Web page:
|Shantanu Gaurav Srivastava ([email protected])|
|Department of Chemical Engineering, Vellore Institute of Technology , Vellore University|
|After completing B.Tech in Chemical Engineering from Department of Chemical Engineering , Vellore Institute of Technology , Vellore university , Vellore , Tamil Nadu , India , i am currently perched as an Engineer at Accenture , Bangaluru , India .|
|Increasingly stringent environmental emission standards have raised certain pertinent issues with regard to off-shore gas containing SO2 since elemental sulfur has traditionally been a problem in aqueous system due to its extremely insoluble in water, and thus nucleates rapidly forming small particles. Among the options available for the ultimate disposal of off-gas containing SO2, the production of elemental sulfur is highly attractive. Acid gas treating has traditionally required an amine plant to remove hydrogen sulphide and a Claus unit to convert the concentrated hydrogen sulphide stream to sulfur. The SulFerox process on the other hand, is an alternative to these steps, by removing hydrogen sulphide directly from gas streams and converting it to elemental sulfur. Over the years, acid gas popularly known as sour gas predominantly containing CO2 and H2S gas released from the Oil and Natural Gas Commission (ONGC) plant becomes increasingly sour, and it has increased the H2S gas concentration from 700-800 ppm in 1998-99 to 1200 ppm, and maximum of 1950 ppm occasionally is recorded. This is a potential source for future H2S hazard, a long term solution for the disposal of such acid gas is, therefore, required. Accordingly, a study for selecting a suitable process to remove the H2S from acid gases generated in gas sweetening unit (GSU) was undertaken.
Removal of sour gases from acid gas during processing of natural gas is one of the necessary steps towards harnessing fuel efficiency. Our studies on selection of suitable sulfur recovery process from acid gas revealed that liquid phase oxidation process is best suited for safe disposal of acid gas. The liquid redox processes such as LOCAT process (Hydrogen sulphide being absorbed in chelated iron solution) and SulFerox process (converting H2S in sour gas to elemental sulfur through reaction with ferric ion) were observed highly efficient. Iron chelate based liquid phase oxidation process has been observed most suitable for treating the acid gas generated at Oil and Natural Gas Commission (ONGC) Plant. Both LOCAT and SulFerox processes are, hence, recommended to ONGC in the turnkey package for potential decision support in favour of designing ONGC plant.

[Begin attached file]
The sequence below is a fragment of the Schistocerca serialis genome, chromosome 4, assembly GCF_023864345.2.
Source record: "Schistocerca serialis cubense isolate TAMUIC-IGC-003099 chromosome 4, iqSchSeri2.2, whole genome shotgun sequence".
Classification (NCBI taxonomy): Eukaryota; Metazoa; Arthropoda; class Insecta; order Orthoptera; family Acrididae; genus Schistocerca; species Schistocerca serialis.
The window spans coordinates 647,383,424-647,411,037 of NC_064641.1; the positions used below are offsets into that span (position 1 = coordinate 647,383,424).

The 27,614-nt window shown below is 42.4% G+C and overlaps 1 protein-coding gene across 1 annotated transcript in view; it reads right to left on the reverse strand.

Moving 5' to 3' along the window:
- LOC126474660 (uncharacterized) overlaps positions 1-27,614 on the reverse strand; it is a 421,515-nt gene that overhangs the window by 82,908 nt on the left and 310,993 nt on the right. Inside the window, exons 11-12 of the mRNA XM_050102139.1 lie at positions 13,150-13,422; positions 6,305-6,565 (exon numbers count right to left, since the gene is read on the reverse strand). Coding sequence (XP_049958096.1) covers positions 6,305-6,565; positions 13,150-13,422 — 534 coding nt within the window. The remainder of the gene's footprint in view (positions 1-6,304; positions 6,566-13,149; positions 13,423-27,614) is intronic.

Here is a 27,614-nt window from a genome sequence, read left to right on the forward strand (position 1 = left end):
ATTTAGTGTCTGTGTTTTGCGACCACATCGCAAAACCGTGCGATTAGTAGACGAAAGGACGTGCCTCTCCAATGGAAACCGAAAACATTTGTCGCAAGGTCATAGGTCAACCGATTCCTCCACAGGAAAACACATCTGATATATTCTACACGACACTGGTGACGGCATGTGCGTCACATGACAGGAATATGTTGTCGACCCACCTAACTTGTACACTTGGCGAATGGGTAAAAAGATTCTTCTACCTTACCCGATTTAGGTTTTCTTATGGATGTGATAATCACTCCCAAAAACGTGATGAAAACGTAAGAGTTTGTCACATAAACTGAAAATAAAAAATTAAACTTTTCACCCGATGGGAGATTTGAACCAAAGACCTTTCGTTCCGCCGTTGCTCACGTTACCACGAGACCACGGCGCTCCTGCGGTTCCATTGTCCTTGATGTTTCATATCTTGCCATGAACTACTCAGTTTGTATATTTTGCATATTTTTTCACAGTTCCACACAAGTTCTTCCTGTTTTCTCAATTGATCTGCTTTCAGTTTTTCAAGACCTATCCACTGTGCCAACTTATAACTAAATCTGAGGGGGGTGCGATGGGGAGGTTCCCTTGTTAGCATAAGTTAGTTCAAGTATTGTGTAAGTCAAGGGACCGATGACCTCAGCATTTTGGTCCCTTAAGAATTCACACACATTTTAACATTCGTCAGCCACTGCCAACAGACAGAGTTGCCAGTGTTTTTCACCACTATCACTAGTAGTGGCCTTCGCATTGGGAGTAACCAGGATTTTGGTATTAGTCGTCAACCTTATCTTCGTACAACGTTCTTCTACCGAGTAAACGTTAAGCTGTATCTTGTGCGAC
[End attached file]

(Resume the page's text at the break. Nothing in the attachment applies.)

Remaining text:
The conclusions drawn from the studies conducted comprised of : i. Maximum sulfur recovery of 97-98% was obtained with Claus process. Therefore, this process requires a subsequent tail gas clean up unit like Scot process; ii. SulFerox proved to be flexible system (with regard to changes in gas volume and H2S content) with comparatively lower operating cost (suitable at both low and high pressure) and non-toxic elemental sulfur product; and iii. use of chelated iron enables desired acceleration in reaction between H2S and O2 to form elemental sulfur.